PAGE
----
Frail funnyman GENE WILDER, 80, has shunned Hollywood, preferring to spend his final days holed up in his country mansion in Bedford, N.Y.

The 80-year-old’s wife Karen admits the “Young Frankenstein” star often doesn’t leave their home for months on end.

“I liked Los Angeles and Hollywood for a while, but after 10 years I came back here to Bedford and thought, ‘I never want to go back,’ ” Wilder reveals. “I love it here. It’s quiet and peaceful.

“I mostly spend my time writing books and playing tennis when I can, but I fell down from the stairs because of the dogs. I was putting them to bed and fell over them. I hope to be back on the court in a few days.”

The bitter actor has very little good to say about his former stomping grounds, where he very successfully collaborated with Mel Brooks in the director’s most beloved movies, “Blazing Saddles”, “Young Frankenstein”  and “The Producers”.

“I don’t think there’s anything that I’ve been offered that I’d want to do,” Wilder says.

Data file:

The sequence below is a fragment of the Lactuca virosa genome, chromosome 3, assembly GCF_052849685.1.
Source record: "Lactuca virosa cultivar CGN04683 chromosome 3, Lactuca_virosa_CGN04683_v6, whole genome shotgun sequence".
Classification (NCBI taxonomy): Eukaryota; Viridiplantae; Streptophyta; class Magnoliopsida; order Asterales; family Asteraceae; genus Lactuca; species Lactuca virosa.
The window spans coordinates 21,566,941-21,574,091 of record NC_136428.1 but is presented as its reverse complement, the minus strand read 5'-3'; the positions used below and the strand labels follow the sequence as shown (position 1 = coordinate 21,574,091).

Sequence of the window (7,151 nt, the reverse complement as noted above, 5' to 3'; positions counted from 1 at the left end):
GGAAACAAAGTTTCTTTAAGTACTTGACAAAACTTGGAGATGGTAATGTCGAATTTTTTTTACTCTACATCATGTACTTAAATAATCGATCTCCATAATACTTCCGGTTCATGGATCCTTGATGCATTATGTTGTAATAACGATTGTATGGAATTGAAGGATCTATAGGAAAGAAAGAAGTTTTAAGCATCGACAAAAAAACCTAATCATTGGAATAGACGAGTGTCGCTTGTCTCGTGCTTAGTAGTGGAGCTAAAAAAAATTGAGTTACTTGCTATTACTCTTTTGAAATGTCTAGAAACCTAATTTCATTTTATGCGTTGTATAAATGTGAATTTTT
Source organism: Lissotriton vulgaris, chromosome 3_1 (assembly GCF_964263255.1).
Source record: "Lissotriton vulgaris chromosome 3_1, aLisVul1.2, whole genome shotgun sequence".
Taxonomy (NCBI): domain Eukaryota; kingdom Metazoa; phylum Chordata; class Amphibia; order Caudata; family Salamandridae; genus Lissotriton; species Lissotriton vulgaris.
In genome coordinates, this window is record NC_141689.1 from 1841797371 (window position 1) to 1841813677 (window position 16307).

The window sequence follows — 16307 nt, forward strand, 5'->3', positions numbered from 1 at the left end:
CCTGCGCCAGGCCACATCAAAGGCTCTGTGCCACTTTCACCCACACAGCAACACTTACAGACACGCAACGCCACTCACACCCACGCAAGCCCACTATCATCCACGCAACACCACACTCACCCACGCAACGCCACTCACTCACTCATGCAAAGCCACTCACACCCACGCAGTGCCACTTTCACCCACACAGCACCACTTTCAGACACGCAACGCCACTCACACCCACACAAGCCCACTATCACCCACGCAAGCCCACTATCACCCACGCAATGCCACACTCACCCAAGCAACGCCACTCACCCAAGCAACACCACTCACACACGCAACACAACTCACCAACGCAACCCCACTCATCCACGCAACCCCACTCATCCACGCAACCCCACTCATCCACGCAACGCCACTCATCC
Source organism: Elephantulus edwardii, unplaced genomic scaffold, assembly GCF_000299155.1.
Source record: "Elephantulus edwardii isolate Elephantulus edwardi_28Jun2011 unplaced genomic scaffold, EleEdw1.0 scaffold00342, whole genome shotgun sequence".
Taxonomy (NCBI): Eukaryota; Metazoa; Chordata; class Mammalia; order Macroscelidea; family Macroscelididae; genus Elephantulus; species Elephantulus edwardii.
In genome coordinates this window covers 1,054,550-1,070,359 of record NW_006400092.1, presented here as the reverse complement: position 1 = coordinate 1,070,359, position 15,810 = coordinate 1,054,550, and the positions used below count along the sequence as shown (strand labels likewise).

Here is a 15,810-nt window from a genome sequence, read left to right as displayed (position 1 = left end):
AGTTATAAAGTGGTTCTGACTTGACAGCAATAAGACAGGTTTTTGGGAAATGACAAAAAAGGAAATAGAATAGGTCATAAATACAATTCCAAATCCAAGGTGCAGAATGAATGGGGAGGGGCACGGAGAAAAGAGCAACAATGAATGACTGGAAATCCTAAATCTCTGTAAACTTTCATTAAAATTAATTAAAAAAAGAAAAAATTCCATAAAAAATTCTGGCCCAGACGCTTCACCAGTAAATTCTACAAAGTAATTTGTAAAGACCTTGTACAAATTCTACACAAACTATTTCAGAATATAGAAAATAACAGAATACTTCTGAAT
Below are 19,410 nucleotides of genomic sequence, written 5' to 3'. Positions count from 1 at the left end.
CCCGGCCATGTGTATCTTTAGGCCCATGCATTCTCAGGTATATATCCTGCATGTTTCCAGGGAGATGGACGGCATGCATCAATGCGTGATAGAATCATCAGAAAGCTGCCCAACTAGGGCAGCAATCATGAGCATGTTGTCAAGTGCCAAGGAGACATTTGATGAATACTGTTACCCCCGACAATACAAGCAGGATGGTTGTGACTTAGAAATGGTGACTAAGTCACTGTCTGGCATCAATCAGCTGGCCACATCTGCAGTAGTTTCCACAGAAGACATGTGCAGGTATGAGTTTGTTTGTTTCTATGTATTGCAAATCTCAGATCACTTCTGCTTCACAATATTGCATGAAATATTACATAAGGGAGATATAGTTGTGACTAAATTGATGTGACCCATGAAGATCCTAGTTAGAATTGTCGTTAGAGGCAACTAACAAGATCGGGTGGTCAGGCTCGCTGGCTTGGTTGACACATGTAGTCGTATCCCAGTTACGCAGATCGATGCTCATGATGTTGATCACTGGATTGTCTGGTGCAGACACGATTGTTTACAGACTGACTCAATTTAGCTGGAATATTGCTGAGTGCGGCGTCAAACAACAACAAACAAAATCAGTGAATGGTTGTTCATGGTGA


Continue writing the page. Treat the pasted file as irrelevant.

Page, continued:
“I’m asked to do a lot, but I don’t care for any of them. My agent gets no money from me, poor guy.”

Wilder – who published an autobiography in 2005 and has been writing novels, short stories and screenplays ever since – believes the standards of movies today are “terrible.”

“I never had a budget of more than $5 million for my movies. Then it was $40 million, now it’s hundreds of millions. For what?”

AND he doesn’t have much praise for some of the current crop of leading men, either.

“I love Leonardo DiCaprio but he’s been miscast in all his films since ‘What’s Eating Gilbert Grape’,” he says of the “Titanic” hunk.

Wilder adds that DiCaprio’s 2001 flick, “Catch Me if You Can” was “terrible, he wasn’t any good.”

“But he brought in the money, so they kept giving him more parts. What he did was not luck with ‘Gilbert Grape’. He proved he’s a good actor.”

Wilder conceded that Brad Pitt “is a good actor, but he wouldn’t do the stuff I did, the  comedies. He wouldn’t be good at it either.”

And he hated the Johnny Depp remake of his 1971 classic, “Willy Wonka & the Chocolate Factory”, blasting, “I think it’s an insult. I don’t see the point of doing it all over again.”